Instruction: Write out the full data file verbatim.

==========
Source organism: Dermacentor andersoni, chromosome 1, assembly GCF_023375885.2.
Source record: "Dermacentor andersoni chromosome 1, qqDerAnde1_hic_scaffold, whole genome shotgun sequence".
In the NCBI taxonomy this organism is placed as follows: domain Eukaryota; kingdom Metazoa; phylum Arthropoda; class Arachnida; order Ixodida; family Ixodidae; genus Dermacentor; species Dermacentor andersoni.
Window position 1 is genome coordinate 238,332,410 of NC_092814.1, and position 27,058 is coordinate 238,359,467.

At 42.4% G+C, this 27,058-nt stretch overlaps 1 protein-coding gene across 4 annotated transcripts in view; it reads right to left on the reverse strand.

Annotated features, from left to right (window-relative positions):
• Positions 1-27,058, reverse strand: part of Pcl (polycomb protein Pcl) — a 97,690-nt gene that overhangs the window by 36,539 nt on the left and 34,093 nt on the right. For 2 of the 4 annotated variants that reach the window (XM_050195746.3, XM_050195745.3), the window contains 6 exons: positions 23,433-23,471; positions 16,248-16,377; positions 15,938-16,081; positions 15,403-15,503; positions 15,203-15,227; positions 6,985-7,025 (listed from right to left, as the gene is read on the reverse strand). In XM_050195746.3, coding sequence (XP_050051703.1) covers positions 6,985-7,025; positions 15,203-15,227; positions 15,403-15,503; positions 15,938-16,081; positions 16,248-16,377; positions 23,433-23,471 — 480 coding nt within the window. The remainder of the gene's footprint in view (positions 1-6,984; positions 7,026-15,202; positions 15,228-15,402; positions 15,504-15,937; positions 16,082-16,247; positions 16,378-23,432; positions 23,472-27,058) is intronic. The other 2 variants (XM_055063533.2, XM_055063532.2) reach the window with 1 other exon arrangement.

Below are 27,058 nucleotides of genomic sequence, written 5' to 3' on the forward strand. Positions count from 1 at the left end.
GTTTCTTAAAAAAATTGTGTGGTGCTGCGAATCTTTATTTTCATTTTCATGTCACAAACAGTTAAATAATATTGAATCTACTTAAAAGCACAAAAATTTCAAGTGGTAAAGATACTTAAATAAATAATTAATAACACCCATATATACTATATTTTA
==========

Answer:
Source organism: Dermacentor andersoni, chromosome 1, assembly GCF_023375885.2.
Source record: "Dermacentor andersoni chromosome 1, qqDerAnde1_hic_scaffold, whole genome shotgun sequence".
In the NCBI taxonomy this organism is placed as follows: domain Eukaryota; kingdom Metazoa; phylum Arthropoda; class Arachnida; order Ixodida; family Ixodidae; genus Dermacentor; species Dermacentor andersoni.
Window position 1 is genome coordinate 238,332,410 of NC_092814.1, and position 27,058 is coordinate 238,359,467.

At 42.4% G+C, this 27,058-nt stretch overlaps 1 protein-coding gene across 4 annotated transcripts in view; it reads right to left on the reverse strand.

Annotated features, from left to right (window-relative positions):
• Positions 1-27,058, reverse strand: part of Pcl (polycomb protein Pcl) — a 97,690-nt gene that overhangs the window by 36,539 nt on the left and 34,093 nt on the right. For 2 of the 4 annotated variants that reach the window (XM_050195746.3, XM_050195745.3), the window contains 6 exons: positions 23,433-23,471; positions 16,248-16,377; positions 15,938-16,081; positions 15,403-15,503; positions 15,203-15,227; positions 6,985-7,025 (listed from right to left, as the gene is read on the reverse strand). In XM_050195746.3, coding sequence (XP_050051703.1) covers positions 6,985-7,025; positions 15,203-15,227; positions 15,403-15,503; positions 15,938-16,081; positions 16,248-16,377; positions 23,433-23,471 — 480 coding nt within the window. The remainder of the gene's footprint in view (positions 1-6,984; positions 7,026-15,202; positions 15,228-15,402; positions 15,504-15,937; positions 16,082-16,247; positions 16,378-23,432; positions 23,472-27,058) is intronic. The other 2 variants (XM_055063533.2, XM_055063532.2) reach the window with 1 other exon arrangement.

Below are 27,058 nucleotides of genomic sequence, written 5' to 3' on the forward strand. Positions count from 1 at the left end.
GTTTCTTAAAAAAATTGTGTGGTGCTGCGAATCTTTATTTTCATTTTCATGTCACAAACAGTTAAATAATATTGAATCTACTTAAAAGCACAAAAATTTCAAGTGGTAAAGATACTTAAATAAATAATTAATAACACCCATATATACTATATTTTA